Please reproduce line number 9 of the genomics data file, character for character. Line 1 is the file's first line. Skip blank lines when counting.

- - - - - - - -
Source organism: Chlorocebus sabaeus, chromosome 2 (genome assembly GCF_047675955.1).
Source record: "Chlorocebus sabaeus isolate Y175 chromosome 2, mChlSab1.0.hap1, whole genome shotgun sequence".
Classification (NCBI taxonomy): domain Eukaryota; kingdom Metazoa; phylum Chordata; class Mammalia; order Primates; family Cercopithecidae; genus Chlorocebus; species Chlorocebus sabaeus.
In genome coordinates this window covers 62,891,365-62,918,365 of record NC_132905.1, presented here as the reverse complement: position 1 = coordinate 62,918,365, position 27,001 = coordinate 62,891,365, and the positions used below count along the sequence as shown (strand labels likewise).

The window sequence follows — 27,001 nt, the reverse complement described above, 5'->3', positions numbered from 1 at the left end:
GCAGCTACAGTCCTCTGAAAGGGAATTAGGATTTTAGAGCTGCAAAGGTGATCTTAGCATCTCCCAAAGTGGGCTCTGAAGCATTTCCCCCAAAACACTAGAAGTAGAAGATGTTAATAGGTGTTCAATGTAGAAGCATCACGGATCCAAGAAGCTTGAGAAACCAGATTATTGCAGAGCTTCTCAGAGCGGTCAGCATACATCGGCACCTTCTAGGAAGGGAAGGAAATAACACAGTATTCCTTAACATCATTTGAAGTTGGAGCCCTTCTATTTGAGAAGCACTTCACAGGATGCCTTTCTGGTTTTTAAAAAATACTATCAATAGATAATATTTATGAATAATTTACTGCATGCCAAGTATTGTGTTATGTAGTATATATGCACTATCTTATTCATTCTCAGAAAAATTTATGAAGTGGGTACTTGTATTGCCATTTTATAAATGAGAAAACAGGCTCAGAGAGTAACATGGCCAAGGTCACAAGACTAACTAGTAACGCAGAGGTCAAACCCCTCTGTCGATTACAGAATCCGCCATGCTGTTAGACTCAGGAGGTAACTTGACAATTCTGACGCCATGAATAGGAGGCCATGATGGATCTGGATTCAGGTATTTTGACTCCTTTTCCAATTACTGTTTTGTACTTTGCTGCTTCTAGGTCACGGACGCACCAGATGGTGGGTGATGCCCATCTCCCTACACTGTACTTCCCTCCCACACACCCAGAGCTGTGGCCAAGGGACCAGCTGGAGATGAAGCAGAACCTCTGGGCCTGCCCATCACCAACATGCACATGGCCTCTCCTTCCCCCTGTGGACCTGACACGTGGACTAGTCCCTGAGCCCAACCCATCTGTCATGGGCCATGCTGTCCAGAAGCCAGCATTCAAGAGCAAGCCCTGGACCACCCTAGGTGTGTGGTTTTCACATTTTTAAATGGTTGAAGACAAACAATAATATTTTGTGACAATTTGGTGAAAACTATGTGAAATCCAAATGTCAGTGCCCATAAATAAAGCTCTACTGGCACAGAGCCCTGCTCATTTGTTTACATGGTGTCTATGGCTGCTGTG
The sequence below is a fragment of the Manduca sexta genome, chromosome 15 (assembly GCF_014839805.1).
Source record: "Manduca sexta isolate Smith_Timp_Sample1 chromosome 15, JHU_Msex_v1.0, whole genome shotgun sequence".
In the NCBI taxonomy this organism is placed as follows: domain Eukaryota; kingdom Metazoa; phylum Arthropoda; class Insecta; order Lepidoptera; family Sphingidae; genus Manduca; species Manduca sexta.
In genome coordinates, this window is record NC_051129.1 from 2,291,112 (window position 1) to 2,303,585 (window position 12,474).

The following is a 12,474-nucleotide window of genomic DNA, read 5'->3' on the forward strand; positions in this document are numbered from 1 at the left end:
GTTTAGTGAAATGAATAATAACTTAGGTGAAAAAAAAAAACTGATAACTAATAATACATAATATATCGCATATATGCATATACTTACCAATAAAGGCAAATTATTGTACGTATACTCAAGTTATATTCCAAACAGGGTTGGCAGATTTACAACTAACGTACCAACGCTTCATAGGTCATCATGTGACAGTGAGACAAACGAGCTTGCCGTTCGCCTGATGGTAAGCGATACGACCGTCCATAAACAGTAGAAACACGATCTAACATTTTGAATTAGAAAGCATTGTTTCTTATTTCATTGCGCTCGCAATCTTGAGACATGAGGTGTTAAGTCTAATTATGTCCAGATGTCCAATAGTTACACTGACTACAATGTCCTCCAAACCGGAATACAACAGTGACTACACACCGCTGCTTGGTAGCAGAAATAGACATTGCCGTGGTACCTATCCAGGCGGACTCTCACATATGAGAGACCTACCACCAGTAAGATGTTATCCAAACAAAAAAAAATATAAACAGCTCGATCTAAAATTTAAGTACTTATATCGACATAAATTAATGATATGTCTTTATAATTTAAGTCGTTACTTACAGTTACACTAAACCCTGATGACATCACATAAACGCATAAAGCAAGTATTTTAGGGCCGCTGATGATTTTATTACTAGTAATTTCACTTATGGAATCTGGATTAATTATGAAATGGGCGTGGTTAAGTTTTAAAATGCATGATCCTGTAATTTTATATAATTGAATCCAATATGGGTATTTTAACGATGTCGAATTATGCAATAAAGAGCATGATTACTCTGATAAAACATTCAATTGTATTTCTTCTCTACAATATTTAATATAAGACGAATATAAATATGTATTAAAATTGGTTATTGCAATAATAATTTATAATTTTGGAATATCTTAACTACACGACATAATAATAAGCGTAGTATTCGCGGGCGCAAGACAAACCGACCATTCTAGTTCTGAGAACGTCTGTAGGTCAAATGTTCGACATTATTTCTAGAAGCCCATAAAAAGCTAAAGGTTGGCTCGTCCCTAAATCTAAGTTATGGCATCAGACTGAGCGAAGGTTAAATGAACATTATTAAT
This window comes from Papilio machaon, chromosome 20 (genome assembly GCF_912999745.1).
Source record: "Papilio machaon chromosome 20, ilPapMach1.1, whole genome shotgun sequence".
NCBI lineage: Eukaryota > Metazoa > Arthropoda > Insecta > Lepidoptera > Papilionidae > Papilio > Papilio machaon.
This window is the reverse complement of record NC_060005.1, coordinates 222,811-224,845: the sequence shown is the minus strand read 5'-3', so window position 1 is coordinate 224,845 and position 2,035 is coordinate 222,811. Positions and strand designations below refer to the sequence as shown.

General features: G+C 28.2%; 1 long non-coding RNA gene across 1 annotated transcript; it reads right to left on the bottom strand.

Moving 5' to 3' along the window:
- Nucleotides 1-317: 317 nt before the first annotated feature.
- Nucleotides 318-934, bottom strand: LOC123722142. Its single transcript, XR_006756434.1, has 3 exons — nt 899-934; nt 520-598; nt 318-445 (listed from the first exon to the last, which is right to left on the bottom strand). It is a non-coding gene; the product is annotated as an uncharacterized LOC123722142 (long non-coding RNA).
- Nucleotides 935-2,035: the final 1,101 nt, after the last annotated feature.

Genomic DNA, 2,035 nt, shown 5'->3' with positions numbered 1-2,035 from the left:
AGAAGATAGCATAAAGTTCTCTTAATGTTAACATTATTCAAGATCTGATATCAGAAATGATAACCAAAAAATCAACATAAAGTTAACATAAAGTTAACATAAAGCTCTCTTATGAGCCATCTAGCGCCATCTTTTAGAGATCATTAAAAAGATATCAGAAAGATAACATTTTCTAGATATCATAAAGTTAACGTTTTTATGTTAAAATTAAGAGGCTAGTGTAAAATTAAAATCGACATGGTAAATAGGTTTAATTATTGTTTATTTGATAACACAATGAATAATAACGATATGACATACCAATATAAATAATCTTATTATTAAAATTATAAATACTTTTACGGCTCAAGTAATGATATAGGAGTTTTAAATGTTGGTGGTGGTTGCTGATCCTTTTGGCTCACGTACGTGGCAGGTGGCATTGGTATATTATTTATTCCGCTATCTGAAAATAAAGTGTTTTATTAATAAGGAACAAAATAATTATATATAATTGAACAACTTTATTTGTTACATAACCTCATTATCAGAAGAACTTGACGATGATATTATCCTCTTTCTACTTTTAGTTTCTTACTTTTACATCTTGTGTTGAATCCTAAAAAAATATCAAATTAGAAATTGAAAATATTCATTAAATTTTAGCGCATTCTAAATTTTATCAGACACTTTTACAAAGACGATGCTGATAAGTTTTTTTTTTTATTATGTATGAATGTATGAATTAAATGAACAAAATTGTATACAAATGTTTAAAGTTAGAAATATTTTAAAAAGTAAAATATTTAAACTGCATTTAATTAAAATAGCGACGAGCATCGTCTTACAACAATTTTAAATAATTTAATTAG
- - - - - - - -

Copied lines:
In the NCBI taxonomy this organism is placed as follows: domain Eukaryota; kingdom Metazoa; phylum Arthropoda; class Insecta; order Lepidoptera; family Sphingidae; genus Manduca; species Manduca sexta.